In a perfect world there would be no victims of these horrific crimes, but women’s safety remains our priority and we will continue to work tirelessly to evaluate sentencing and keep dangerous offenders behind bars.

Since the Wade Review, the government has taken extensive action to give domestic killing specialist consideration in the sentencing framework, including:

  • Creating new statutory aggravating and mitigating factors for murders preceded by controlling or coercive behaviour. This means abusers who go on to kill their victims face longer sentences, while victims who lash out and kill their abuser will not be excessively punished with longer jail terms.
  • A new statutory aggravating factor for killers who use sustained and excessive violence, known as ‘overkill’.
  • A further statutory aggravating factor, for bitter former partners who murder at the end of a relationship.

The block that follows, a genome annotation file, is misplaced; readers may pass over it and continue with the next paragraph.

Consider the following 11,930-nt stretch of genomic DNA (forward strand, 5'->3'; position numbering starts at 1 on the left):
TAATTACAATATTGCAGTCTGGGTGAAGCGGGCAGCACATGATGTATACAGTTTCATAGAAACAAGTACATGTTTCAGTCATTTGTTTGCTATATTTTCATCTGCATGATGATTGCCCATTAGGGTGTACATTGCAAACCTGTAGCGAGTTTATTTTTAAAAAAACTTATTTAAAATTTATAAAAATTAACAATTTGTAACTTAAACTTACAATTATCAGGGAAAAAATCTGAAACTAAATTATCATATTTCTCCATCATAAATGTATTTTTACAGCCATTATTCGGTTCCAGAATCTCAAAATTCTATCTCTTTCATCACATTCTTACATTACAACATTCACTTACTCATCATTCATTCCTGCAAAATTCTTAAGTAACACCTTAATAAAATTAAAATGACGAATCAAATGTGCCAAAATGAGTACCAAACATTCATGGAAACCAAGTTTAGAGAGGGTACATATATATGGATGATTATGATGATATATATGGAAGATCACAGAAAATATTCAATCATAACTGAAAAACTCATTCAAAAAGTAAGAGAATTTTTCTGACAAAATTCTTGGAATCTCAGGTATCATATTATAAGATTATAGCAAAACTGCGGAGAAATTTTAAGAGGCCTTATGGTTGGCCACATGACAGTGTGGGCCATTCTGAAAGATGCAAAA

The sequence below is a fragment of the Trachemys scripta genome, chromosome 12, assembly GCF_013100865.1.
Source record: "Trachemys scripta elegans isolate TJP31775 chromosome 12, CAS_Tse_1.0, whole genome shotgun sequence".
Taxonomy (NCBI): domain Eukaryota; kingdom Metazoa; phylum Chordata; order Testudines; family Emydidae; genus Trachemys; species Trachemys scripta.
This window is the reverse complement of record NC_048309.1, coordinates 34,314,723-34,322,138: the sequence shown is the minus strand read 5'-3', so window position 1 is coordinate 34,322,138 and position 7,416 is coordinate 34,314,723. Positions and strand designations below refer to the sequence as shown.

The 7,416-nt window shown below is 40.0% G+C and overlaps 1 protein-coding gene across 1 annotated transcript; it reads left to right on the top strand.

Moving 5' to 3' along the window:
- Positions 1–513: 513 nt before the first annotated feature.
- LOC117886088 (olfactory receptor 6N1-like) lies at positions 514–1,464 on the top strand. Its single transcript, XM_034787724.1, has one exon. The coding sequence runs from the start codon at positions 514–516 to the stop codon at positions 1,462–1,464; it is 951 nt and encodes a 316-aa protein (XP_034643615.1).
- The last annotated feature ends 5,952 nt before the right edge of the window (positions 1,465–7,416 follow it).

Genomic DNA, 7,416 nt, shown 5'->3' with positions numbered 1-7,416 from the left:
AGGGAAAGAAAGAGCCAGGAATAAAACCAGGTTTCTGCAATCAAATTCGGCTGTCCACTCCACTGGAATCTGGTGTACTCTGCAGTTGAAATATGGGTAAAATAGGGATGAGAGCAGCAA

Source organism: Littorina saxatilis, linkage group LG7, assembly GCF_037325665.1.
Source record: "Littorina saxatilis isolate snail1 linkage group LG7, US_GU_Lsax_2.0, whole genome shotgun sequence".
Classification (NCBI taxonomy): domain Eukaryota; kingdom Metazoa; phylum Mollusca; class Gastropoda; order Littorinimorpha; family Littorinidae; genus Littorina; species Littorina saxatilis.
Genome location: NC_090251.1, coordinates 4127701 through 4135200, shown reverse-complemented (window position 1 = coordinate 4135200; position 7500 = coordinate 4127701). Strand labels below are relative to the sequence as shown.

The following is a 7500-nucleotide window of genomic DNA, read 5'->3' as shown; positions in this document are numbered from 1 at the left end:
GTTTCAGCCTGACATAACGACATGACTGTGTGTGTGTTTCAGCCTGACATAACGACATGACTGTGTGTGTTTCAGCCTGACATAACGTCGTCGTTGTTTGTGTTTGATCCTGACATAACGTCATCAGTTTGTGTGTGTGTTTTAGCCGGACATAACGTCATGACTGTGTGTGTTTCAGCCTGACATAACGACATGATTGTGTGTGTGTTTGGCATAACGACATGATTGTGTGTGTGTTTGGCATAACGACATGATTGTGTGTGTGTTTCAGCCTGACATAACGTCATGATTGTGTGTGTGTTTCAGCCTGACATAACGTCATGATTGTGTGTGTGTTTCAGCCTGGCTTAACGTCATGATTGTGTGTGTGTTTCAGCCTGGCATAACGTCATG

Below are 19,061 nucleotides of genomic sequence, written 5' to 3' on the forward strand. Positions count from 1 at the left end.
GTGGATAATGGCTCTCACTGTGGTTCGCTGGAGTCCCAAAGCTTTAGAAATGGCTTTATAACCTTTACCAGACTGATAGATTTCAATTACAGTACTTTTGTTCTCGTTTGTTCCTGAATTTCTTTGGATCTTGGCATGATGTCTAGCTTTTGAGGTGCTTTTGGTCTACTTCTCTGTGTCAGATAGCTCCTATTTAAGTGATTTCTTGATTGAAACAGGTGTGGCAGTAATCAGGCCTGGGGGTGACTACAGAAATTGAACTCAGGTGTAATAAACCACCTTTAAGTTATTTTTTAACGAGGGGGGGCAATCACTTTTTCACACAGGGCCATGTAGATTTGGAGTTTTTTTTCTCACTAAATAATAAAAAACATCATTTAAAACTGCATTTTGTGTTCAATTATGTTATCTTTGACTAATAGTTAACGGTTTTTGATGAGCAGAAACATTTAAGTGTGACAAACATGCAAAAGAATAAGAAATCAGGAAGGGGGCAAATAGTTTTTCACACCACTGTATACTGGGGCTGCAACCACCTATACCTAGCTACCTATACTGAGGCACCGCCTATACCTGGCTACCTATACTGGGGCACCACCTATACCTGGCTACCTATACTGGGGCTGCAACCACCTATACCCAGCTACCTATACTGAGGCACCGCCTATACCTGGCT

• A statutory aggravating factor for manslaughter involving sexual conduct. This will target offenders who cause death through abusive, degrading or dangerous sexual behaviour - a clear message that not only is there no ‘rough sex gone wrong’ defence, but those who kill in this manner will be punished even more severely.
  • Inviting the Law Commission to review defences to murder in cases of domestic homicide, and the Commission published the Terms of Reference for the review in November 2023. Work towards a consultation on proposals for reform will start in Spring 2024.

A consultation was also launched to understand views on sentencing starting points for murders preceded by controlling or coercive behaviour or committed with a knife or other weapon which was already at the scene.

The consultation closed at the beginning of this month and has received more than 5,000 responses. The feedback is undergoing careful consideration, and a response will be published in due course.

Two other recommendations had already been introduced at the time the Wade Review was published - a new Domestic Homicide Library to better analyse patterns and risk factors, and improved Crown Prosecution Service (CPS) mandatory training on understanding controlling and coercive behaviour.